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Transportation

North Lamar Transit Center upgrades near completion — but there are still no public restrooms

The North Lamar Transit Center
Gabriel C. Pérez
/
KUT
Capital Metro's half-million dollar upgrade of the North Lamar Transit Center includes new lighting, security cameras and a repaired roof.

Capital Metro is putting the finishing touches on a half-million-dollar renovation of the North Lamar Transit Center. The facility was built as a Park and Ride in 1986 — one year after CapMetro was founded — near the intersection of North Lamar Boulevard and U.S. 183.

The rehabilitation project is intended as a short-term fix for a facility that could eventually see more than $100 million in upgrades. Both of Austin's light-rail lines are expected to terminate at the NLTC when they begin operations near the end of this decade.

For now, the NLTC serves as a connecting point for CapMetro's local bus routes 1, 323, 350, 383 and MetroRapid Route 801.

The renovation included:

  • repairs to the pavilion roof
  • new lighting
  • two new Capital Metro bus shelters
  • additional benches and trash cans
  • removal of a brick wall obscuring a clear view through the pavilion
  • ticket vending machine and ePaper digital message sign

Capital Metro still plans to install a sign on the pavilion, add security cameras and put in additional lighting. When complete, the project's cost will total about $570,000.

A brick wall at the North Lamar Transit Center that was removed to provide a clear view through the pavilion
Gabriel C. Pérez
/
KUT
A brick wall at the transit center was demolished to provide a clear view through the pavilion.

People commuting through the transit center mostly seemed to appreciate the improvements.

"It's a lot better than it was," said Douglas Curtis, who had just gotten off a bus. "It was real bad."

"Out of 1 out of 10, I give it a 7," commuter Aldric Yett said. "It used to be a 4."

Other riders said they wished the agency had heeded longtime calls to add public restrooms to the NLTC.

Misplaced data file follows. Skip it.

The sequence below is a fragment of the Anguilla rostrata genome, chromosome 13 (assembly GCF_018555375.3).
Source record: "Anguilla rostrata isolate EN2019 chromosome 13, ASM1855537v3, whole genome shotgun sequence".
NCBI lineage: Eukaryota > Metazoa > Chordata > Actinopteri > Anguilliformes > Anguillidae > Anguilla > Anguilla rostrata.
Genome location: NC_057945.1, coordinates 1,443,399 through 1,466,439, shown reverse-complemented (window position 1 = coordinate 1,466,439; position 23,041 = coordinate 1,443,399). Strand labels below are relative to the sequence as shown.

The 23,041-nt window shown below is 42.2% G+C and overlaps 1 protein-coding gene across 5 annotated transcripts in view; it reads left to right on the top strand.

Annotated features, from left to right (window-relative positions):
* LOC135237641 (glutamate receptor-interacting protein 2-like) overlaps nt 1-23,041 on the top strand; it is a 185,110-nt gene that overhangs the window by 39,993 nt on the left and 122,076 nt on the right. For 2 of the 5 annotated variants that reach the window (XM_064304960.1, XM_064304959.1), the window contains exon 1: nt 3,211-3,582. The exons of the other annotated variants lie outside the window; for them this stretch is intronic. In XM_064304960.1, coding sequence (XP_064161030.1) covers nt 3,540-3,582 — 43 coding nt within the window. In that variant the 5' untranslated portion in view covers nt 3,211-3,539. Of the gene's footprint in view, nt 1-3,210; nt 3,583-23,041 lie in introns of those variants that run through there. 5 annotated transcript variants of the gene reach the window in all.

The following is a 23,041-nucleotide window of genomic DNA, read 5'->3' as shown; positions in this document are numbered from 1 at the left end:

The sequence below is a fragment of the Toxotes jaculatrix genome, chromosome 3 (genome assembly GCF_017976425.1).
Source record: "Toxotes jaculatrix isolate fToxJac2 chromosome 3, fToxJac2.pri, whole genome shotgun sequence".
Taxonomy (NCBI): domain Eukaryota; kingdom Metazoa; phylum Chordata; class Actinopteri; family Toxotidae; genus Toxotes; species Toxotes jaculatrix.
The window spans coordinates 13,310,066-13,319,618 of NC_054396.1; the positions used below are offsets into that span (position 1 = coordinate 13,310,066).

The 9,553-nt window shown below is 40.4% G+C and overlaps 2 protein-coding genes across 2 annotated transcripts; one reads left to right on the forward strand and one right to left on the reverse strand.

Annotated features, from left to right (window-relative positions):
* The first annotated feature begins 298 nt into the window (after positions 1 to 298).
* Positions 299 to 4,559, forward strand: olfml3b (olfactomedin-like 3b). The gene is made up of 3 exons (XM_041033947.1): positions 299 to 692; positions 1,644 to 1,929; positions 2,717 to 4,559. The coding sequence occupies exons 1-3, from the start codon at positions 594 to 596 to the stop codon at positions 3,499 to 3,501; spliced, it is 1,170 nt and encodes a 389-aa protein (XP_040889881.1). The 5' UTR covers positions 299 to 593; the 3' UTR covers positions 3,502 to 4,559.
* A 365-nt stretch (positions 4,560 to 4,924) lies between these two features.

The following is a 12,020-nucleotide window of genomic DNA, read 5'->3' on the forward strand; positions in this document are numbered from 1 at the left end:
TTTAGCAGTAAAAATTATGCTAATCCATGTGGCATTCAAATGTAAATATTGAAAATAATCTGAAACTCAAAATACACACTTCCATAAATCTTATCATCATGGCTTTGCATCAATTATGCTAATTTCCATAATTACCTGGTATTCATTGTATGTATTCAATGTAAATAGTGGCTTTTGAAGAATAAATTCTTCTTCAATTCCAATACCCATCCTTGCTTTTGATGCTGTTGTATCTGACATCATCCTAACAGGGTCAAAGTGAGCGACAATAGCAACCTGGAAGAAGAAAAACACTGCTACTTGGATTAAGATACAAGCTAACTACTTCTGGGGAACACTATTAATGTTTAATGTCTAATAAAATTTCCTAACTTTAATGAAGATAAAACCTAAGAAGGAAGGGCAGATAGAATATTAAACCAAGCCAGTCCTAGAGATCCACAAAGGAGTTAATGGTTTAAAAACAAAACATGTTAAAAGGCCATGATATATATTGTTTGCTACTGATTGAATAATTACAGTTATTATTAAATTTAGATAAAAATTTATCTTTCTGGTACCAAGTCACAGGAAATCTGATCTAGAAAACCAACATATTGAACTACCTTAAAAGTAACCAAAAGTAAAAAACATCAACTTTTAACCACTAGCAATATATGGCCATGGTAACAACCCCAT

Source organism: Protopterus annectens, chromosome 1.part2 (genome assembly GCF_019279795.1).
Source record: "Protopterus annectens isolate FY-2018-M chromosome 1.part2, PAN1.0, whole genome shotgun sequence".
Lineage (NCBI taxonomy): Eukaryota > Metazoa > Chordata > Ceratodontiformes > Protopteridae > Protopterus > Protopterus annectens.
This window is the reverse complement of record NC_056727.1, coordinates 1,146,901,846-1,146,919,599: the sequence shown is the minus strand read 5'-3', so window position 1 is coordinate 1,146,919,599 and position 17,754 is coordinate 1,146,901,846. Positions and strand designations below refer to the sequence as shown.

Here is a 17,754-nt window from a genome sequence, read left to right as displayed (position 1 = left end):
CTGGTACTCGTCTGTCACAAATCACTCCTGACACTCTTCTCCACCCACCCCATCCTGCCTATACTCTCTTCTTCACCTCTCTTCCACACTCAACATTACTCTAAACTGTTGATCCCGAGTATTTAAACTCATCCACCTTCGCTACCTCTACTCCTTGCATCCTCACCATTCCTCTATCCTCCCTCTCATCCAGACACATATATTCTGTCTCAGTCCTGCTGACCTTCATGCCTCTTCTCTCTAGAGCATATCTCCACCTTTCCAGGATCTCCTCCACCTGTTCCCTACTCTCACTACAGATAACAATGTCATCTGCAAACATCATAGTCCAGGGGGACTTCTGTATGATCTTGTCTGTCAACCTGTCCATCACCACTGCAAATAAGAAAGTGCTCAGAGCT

"We of all people need a restroom, because we can sit on the bus for up to two hours sometimes to get somewhere," Nellie Elizabeth Moore said after disembarking.

"Whenever you don't have public toilets and it takes you an hour-and-a-half to get anywhere in town, people are going to have to pee," Keiarra Ortiz said while waiting for a bus.

A small standalone restroom at the NLTC is locked and requires a badge to access. The facility is restricted to use by bus drivers and other agency employees.

Capital Metro told KUT that while it has not included public restrooms at transit facilities in the past, the agency is considering it.

"We have presented public restroom consideration to our board over the years, and we are working to identify how they could be incorporated into our facilities in the future, particularly as part of Project Connect," CapMetro said in a statement.

The NLTC remains a focal point for Project Connect, the $7.1 billion transit expansion approved by voters in November 2020. The signature feature of Project Connect — a pair of light-rail lines — will both start at the NLTC, head south and diverge at Republic Square in downtown Austin.

 A section of the Project Connect map showing the Orange and Blue Lines terminating at the North Lamar Transit Center
Capital Metro
/
A section of the Project Connect map showing the Orange and Blue Lines terminating at the North Lamar Transit Center. Future phases of the transit expansion call for the Orange Line to continue north to the Tech Ridge Park and Ride.

Early plans call for the light-rail platform to be installed next to the NLTC in the median of North Lamar Boulevard. A current focus of planners is how to connect that center platform with the bus services in an area designed to prioritize vehicular traffic.

"They present some challenges for pedestrians and cyclists," Jana McCann, an architect and urban designer contracted by CapMetro to work on the project, said at a community design workshop to gather public input.

A Capital Metro presentation slide showing how plans call for the Orange and Blue Lines to arrive next to the North Lamar Transit Center
Capital Metro
/
This Capital Metro presentation slide shows how plans call for the Orange and Blue Lines to arrive next to the North Lamar Transit Center. Designers are trying to develop a way for people at the transit center to cross Lamar and reach the railway platform without having to dodge traffic.

Construction of the light-rail station is still years away, but is expected to usher in big changes.

"The North Lamar Transit Center Station is probably going to be well over a $100 million station investment at some point," Capital Metro CEO Randy Clarke told board members recently. "You're talking a major regional transit center."

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